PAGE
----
Trade With The Flow
An old rule on Wall Street is that two things drive stocks: corporate profit and interest rates. The fed's in a rate raising cycle, and the 3rd quarter 2005 corporate profit declined for the first time since 3rd quarter 2004 by $54.4 billion (Chart 1). The stock market hit a snag in late November. While the Fed keeps raising interest rates hoping to contain rising home and commodity prices, the principle of the "supply-side economics" is not to hurt corporate profits and definitely not to hurt the financial market.
Since mid November, $177.8 billions were added to the M3 money supply (Chart 2). The Fed did the same in May when the market appeared to be in BIG trouble. The Fed increased M3 six weeks in a row for a total of almost $150 billiion. That relentless supply of liquidity changed the course of the market. The Nasdaq went on to gain over 200 points from May to July. This is why we don't fight the Fed. We monitor money supply closely and we trade with the flow.
By all means, if the Fed keeps this up, eventually it's going to send us into a hyperinflationary recession. Everyone who saves now will be punished BIG time. But, before that catches up with the Fed's insanity, the market seems to be taking the steroid shots in stride. And, we can not pretend that we don't see what's happening.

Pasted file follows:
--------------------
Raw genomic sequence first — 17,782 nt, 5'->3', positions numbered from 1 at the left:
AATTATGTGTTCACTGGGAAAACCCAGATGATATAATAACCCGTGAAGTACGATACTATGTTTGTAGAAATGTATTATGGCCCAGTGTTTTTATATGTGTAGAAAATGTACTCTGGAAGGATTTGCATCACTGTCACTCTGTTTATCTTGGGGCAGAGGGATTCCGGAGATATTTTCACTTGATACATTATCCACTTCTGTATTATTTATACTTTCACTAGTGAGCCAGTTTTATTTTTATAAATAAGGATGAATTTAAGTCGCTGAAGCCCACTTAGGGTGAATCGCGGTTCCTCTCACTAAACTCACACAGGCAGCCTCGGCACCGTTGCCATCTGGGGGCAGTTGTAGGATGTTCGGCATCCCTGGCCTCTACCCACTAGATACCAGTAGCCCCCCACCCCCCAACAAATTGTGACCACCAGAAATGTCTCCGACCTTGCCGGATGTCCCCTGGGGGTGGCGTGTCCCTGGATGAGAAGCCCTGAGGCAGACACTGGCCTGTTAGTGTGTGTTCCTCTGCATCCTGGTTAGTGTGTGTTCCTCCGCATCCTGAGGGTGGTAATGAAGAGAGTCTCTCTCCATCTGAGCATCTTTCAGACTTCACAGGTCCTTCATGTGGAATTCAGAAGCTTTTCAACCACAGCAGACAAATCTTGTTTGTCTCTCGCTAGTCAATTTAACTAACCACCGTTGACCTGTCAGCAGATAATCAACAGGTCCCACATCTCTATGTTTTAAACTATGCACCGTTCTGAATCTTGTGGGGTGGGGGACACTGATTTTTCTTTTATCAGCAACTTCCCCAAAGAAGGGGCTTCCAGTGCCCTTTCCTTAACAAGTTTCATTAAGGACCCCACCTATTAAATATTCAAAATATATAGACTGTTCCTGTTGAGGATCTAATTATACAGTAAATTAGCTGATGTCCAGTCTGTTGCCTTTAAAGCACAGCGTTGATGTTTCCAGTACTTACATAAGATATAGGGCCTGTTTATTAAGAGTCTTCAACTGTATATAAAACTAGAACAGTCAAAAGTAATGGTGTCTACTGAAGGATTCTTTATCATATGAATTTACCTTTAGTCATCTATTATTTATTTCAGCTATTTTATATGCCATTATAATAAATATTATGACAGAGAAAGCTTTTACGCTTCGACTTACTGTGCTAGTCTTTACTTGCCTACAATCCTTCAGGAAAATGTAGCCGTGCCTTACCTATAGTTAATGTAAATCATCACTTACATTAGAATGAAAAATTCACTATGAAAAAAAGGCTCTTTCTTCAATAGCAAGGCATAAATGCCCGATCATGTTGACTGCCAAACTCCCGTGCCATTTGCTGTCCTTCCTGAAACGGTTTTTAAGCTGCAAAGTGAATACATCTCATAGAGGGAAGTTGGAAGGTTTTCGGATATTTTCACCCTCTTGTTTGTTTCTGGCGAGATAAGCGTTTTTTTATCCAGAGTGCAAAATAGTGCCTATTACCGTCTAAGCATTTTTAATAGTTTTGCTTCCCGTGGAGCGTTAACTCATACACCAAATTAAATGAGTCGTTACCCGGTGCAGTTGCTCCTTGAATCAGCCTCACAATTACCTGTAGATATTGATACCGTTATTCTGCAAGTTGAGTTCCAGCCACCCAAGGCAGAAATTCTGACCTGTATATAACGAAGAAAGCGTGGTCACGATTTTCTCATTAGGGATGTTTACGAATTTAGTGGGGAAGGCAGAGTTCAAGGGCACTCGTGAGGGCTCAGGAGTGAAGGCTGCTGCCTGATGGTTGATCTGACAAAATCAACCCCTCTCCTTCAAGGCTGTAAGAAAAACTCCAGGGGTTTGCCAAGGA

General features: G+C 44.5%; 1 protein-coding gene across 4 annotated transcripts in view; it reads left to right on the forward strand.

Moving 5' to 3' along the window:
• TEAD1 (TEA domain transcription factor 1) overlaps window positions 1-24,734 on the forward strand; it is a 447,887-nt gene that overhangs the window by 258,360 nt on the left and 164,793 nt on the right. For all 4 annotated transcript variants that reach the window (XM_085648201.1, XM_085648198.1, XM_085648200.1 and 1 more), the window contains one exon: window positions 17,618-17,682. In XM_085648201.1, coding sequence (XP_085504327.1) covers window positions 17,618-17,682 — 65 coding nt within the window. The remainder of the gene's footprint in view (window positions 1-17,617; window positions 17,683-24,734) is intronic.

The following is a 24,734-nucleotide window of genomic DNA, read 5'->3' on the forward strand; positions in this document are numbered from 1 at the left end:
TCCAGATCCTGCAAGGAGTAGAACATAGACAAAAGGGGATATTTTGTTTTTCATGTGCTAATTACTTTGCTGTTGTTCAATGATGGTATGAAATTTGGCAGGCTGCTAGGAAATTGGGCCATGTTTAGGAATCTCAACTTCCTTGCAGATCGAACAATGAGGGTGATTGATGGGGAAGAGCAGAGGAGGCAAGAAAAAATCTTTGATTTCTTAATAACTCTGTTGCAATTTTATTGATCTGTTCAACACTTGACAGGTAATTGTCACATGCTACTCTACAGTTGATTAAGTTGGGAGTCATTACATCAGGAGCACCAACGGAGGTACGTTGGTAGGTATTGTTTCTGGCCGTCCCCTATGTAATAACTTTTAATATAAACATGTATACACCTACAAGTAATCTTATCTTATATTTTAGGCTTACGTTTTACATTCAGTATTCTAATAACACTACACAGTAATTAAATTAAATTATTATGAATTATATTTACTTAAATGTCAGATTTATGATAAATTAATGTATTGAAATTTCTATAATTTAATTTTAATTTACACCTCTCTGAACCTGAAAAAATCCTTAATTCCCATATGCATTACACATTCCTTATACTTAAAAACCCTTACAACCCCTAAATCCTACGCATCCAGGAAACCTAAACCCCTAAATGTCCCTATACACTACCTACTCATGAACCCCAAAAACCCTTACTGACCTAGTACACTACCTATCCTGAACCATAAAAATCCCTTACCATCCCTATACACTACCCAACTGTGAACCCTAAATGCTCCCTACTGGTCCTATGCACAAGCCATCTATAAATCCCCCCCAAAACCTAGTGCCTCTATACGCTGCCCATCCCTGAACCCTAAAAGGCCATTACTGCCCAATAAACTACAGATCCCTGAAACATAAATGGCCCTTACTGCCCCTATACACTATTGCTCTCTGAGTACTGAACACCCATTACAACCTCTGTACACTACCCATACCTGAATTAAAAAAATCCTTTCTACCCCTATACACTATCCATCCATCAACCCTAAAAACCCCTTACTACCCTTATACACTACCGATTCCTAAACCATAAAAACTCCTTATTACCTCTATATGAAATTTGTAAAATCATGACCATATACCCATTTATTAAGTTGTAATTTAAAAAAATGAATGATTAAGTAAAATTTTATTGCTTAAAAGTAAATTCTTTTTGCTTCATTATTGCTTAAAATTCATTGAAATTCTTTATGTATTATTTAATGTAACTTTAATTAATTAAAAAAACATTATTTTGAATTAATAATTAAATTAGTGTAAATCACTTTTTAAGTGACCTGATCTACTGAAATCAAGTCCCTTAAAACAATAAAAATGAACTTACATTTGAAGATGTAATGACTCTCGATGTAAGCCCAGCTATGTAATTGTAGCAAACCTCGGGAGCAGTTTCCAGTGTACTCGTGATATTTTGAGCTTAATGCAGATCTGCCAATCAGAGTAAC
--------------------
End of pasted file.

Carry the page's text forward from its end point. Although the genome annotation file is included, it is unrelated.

I'm sure you don't need to see anymore S&P or Nasdaq charts from me or anyone to know this. The first 3 trading sessions of 2006 have really saved almost all technical indicators from falling apart. The market's put on quite a display of firepower. And that has prompted my Market Strength MACD to issue a BUY signal today (see Chart 3). However, as you can see this may not be as strong a buy signal as the one on October 25. The current blue bar's shorter than 10/25, and it's also shorter than yesterday's. The "suspect" buy signal on 10/5 also had shorter bar than the day before.
Therefore, as has been suggested by other readers, the trading action is usually taken the day after the buy or sell signals. Tomorrow, if the market fails to keep pace, the fast line (black line) will fall back below zero again. This will nullify this buy signal and turns it into another suspect. We'll see... I know this is so "un-technical", but I continue to "feel" quite uneasy about this market. Something's bugging me, and it may be the Retail Sector's divergence from the rest of the market.
The Retail Holders has been in a clear downtrend since it made a lower high in mid December, in the midst of the Christmas shopping season (Chart 4). Today, it closed below the 95 support. Eventually, this divergence will have to be resolved. It's quite possible that the retail sector's leading the way down. Remember consumption represents 70.2% of our economy, and these are the customers that corporations need in order to generate profits.
Finally, the Nasdaq might've gone way ahead of itself. And that worries me, too. The Nasdaq TRIN Index has dropped from 2.01 on the last trading day of 2005 to 0.50, 0.50, and then 0.39 in the first three trading days of 2006. That to me is pendulum way over swung.
The Fed's big increase in money supply may be able to hold up the market for a while, but the bottom line is still our economy. When investors return to earth sometime in the next week or two, they'll realize nothing has changed for the better.